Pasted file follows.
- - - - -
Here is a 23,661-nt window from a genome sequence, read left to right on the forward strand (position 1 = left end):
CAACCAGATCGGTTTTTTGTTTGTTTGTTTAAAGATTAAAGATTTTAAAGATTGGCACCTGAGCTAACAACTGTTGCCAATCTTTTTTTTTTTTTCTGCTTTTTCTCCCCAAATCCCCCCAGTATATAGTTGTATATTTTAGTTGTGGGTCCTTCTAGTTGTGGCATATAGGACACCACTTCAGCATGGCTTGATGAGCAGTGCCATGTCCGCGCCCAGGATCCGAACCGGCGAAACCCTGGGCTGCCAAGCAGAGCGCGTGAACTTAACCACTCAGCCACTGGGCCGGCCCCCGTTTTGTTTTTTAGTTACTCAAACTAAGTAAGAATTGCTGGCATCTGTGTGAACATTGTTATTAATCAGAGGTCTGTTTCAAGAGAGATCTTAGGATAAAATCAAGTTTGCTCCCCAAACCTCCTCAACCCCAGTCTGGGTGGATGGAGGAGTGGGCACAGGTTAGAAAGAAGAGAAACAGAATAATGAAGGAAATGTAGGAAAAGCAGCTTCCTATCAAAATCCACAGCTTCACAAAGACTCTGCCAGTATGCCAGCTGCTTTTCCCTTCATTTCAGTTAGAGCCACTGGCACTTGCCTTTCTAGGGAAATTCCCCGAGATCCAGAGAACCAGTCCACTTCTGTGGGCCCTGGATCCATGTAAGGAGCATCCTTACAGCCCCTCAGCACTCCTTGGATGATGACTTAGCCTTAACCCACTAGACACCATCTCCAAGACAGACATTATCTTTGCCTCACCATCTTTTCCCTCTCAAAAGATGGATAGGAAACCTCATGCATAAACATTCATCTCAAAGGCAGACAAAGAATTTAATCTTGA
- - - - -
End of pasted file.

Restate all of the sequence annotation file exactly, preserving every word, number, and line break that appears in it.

Here is a 23,661-nt window from a genome sequence, read left to right on the forward strand (position 1 = left end):
CAACCAGATCGGTTTTTTGTTTGTTTGTTTAAAGATTAAAGATTTTAAAGATTGGCACCTGAGCTAACAACTGTTGCCAATCTTTTTTTTTTTTTCTGCTTTTTCTCCCCAAATCCCCCCAGTATATAGTTGTATATTTTAGTTGTGGGTCCTTCTAGTTGTGGCATATAGGACACCACTTCAGCATGGCTTGATGAGCAGTGCCATGTCCGCGCCCAGGATCCGAACCGGCGAAACCCTGGGCTGCCAAGCAGAGCGCGTGAACTTAACCACTCAGCCACTGGGCCGGCCCCCGTTTTGTTTTTTAGTTACTCAAACTAAGTAAGAATTGCTGGCATCTGTGTGAACATTGTTATTAATCAGAGGTCTGTTTCAAGAGAGATCTTAGGATAAAATCAAGTTTGCTCCCCAAACCTCCTCAACCCCAGTCTGGGTGGATGGAGGAGTGGGCACAGGTTAGAAAGAAGAGAAACAGAATAATGAAGGAAATGTAGGAAAAGCAGCTTCCTATCAAAATCCACAGCTTCACAAAGACTCTGCCAGTATGCCAGCTGCTTTTCCCTTCATTTCAGTTAGAGCCACTGGCACTTGCCTTTCTAGGGAAATTCCCCGAGATCCAGAGAACCAGTCCACTTCTGTGGGCCCTGGATCCATGTAAGGAGCATCCTTACAGCCCCTCAGCACTCCTTGGATGATGACTTAGCCTTAACCCACTAGACACCATCTCCAAGACAGACATTATCTTTGCCTCACCATCTTTTCCCTCTCAAAAGATGGATAGGAAACCTCATGCATAAACATTCATCTCAAAGGCAGACAAAGAATTTAATCTTGA